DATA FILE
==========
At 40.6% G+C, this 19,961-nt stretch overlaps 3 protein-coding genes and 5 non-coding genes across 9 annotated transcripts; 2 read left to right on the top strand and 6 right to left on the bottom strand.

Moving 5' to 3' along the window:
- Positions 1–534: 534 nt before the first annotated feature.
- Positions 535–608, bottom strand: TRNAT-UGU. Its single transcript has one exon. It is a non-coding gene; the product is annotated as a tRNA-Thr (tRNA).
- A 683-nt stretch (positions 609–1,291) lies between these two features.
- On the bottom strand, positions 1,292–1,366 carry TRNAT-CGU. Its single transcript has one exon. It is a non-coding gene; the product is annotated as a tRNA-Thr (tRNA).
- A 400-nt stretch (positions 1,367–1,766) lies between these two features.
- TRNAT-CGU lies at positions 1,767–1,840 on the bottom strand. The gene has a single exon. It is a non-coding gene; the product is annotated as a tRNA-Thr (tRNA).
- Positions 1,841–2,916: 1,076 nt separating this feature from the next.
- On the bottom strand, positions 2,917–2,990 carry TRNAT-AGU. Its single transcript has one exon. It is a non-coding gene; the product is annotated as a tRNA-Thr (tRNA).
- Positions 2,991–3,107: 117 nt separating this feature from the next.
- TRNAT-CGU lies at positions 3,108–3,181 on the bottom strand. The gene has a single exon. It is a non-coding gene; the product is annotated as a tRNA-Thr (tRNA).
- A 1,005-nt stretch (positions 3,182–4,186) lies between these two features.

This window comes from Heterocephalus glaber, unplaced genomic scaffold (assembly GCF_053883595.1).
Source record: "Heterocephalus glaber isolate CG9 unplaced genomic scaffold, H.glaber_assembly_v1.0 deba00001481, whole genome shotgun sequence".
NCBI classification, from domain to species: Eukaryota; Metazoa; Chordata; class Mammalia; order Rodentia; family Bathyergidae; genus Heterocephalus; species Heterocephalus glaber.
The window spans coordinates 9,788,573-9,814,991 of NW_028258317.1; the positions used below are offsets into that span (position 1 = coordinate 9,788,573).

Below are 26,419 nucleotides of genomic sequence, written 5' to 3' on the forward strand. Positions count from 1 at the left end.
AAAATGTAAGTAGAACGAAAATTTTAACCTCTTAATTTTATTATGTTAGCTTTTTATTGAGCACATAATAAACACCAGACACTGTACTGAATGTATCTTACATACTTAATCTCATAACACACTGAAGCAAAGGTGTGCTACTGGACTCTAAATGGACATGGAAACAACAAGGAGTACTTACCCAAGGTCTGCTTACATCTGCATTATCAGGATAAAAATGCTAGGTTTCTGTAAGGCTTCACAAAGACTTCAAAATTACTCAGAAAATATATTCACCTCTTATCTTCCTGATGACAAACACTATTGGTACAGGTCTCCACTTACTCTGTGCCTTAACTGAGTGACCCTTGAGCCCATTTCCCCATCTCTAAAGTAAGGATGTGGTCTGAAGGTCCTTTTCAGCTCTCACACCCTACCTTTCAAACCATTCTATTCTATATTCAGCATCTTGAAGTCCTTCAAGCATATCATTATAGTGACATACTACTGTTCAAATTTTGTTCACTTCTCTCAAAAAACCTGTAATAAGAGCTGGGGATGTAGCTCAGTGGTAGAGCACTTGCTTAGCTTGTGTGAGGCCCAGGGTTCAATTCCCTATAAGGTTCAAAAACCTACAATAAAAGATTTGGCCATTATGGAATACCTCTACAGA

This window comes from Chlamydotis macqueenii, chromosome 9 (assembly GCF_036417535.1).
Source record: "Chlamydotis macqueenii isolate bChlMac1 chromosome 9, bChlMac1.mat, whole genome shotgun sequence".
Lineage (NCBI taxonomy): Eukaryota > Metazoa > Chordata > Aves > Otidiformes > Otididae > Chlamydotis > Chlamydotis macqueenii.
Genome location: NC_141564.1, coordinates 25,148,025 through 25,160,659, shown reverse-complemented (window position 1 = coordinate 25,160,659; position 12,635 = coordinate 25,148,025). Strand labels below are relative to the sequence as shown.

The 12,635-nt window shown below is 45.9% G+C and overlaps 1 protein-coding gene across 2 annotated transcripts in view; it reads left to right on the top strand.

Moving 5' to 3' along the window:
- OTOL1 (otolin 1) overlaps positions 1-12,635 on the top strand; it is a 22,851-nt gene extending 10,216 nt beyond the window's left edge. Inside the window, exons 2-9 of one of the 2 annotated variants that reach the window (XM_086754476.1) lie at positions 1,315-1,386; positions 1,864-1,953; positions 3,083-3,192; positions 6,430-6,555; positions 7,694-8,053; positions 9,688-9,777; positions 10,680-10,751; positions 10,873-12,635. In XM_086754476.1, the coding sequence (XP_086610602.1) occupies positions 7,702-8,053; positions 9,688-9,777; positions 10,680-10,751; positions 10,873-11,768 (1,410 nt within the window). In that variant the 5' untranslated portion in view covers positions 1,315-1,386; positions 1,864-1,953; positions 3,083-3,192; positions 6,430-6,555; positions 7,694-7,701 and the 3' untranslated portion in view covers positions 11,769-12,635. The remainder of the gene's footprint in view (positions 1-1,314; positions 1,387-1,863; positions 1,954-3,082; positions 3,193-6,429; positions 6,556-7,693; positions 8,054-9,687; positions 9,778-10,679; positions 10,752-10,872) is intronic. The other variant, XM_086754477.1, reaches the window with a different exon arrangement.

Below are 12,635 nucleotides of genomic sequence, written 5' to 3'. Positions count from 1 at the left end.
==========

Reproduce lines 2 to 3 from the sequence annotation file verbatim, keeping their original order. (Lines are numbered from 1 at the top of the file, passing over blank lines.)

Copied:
Moving 5' to 3' along the window:
- Positions 1–534: 534 nt before the first annotated feature.